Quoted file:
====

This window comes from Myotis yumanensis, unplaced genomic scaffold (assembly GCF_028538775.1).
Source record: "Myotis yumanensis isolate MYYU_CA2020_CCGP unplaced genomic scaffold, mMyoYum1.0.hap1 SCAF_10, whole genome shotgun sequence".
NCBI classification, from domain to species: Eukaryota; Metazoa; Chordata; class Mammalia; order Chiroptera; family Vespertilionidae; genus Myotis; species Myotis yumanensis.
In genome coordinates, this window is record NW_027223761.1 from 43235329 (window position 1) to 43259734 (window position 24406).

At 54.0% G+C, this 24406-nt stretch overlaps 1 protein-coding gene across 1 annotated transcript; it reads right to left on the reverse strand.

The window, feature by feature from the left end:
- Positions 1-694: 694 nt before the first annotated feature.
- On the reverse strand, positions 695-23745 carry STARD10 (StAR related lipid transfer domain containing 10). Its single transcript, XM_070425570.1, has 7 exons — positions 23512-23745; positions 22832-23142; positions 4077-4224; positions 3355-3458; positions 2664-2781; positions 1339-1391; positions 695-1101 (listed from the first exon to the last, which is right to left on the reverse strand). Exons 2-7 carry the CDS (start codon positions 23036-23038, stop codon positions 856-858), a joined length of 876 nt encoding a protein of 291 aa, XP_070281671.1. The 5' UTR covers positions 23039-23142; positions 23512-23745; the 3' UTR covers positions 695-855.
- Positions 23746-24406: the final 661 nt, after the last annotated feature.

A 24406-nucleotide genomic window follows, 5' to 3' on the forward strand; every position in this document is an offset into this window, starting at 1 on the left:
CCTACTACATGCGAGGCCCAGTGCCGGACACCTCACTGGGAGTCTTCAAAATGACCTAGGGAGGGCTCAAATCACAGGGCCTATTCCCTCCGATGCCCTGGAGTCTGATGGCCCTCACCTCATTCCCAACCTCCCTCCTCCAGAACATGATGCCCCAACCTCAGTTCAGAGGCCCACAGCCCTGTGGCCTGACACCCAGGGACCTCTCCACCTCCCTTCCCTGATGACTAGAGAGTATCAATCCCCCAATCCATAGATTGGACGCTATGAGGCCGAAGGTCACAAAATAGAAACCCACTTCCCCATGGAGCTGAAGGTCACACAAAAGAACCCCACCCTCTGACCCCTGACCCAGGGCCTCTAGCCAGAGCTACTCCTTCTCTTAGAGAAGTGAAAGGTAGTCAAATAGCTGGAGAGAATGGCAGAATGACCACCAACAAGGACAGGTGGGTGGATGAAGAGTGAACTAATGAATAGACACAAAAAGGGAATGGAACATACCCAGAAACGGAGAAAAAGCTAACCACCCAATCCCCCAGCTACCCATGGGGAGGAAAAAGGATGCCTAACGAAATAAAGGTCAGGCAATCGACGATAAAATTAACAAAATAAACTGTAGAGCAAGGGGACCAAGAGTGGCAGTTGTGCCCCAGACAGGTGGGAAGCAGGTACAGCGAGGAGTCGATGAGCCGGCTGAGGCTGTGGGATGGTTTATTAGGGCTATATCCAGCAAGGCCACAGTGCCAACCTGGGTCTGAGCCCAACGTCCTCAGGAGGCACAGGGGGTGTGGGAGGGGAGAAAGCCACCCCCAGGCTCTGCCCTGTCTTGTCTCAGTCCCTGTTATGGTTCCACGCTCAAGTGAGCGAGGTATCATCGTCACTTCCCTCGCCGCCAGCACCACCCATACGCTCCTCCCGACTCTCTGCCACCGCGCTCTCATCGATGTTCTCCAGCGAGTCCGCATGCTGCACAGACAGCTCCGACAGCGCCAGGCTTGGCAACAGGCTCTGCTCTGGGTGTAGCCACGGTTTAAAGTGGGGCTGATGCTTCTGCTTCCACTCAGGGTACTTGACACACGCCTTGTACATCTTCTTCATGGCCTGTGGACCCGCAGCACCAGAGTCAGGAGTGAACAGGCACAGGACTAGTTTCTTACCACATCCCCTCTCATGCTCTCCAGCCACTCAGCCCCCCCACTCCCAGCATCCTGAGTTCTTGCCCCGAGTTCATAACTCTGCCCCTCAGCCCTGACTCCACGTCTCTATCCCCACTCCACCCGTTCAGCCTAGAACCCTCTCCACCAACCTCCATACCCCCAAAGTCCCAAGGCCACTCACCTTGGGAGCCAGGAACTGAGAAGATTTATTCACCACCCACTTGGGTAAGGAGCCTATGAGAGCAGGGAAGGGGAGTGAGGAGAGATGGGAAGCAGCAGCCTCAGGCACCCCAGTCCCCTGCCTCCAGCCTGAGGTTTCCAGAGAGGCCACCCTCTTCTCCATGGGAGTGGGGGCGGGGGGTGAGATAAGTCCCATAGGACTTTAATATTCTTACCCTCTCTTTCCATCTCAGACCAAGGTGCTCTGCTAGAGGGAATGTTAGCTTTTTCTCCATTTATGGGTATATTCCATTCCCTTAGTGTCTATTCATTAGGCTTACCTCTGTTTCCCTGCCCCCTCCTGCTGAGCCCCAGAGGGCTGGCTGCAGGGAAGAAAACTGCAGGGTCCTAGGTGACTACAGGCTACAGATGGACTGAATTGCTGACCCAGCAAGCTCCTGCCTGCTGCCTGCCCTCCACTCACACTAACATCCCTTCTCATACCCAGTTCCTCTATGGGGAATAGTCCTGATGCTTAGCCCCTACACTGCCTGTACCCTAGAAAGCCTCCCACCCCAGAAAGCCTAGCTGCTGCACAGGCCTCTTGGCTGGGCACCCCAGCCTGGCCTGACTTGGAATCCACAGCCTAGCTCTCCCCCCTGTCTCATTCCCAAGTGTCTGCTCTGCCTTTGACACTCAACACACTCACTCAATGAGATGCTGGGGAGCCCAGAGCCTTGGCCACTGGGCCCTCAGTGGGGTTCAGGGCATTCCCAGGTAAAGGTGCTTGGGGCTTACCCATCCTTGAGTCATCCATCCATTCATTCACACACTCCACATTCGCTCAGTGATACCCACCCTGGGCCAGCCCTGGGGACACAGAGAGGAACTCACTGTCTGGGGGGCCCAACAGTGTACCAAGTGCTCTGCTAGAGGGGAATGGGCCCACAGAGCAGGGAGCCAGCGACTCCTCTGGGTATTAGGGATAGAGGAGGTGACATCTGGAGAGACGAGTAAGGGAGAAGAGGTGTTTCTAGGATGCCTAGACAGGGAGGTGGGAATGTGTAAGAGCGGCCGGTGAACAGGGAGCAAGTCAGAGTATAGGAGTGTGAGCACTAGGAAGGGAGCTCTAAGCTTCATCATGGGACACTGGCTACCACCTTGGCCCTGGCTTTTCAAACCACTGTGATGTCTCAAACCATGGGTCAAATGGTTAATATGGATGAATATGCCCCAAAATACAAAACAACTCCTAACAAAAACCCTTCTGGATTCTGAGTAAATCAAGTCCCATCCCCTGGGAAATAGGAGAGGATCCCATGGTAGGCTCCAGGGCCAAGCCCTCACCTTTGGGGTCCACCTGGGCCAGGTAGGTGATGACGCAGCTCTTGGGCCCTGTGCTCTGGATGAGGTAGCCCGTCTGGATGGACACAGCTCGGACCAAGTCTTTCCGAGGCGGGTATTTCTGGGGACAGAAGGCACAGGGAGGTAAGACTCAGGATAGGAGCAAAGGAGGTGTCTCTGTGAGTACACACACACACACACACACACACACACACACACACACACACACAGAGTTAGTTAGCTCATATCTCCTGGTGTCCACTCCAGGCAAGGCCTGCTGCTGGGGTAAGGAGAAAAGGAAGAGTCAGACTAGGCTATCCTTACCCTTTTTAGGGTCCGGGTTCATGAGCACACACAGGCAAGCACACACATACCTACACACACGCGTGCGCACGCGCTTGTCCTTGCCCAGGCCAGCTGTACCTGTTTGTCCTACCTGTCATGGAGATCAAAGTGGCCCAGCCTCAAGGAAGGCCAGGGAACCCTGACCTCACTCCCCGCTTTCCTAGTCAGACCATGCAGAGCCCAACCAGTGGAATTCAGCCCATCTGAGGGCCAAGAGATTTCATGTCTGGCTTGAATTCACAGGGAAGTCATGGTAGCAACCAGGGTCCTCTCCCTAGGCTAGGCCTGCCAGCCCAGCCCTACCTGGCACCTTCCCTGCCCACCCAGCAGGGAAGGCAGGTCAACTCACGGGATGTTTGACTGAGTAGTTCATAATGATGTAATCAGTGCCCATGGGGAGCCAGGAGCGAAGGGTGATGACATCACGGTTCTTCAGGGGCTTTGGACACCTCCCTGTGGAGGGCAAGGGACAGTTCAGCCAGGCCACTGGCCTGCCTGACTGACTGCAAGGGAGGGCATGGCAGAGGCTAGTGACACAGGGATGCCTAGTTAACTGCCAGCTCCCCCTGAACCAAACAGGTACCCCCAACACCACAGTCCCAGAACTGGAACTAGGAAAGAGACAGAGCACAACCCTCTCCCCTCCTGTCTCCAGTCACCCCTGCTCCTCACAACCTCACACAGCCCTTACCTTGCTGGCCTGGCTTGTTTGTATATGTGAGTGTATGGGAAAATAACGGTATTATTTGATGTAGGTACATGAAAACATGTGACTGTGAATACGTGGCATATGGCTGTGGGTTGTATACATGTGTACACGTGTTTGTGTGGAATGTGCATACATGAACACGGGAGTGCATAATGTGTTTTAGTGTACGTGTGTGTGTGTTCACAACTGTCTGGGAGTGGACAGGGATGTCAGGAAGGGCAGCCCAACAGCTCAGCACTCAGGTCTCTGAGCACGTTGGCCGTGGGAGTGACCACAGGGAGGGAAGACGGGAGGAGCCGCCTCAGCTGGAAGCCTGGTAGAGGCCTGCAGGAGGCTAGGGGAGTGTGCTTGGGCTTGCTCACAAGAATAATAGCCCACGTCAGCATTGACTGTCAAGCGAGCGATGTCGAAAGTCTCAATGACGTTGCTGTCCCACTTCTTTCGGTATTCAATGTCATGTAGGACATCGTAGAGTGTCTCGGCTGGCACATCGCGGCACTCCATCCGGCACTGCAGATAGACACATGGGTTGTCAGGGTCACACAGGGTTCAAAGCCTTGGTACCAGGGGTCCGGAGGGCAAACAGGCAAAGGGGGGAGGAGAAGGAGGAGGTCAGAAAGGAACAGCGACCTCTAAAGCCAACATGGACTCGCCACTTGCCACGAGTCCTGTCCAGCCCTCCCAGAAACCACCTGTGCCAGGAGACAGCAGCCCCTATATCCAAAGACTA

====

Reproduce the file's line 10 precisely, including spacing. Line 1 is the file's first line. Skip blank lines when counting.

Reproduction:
A 24406-nucleotide genomic window follows, 5' to 3' on the forward strand; every position in this document is an offset into this window, starting at 1 on the left: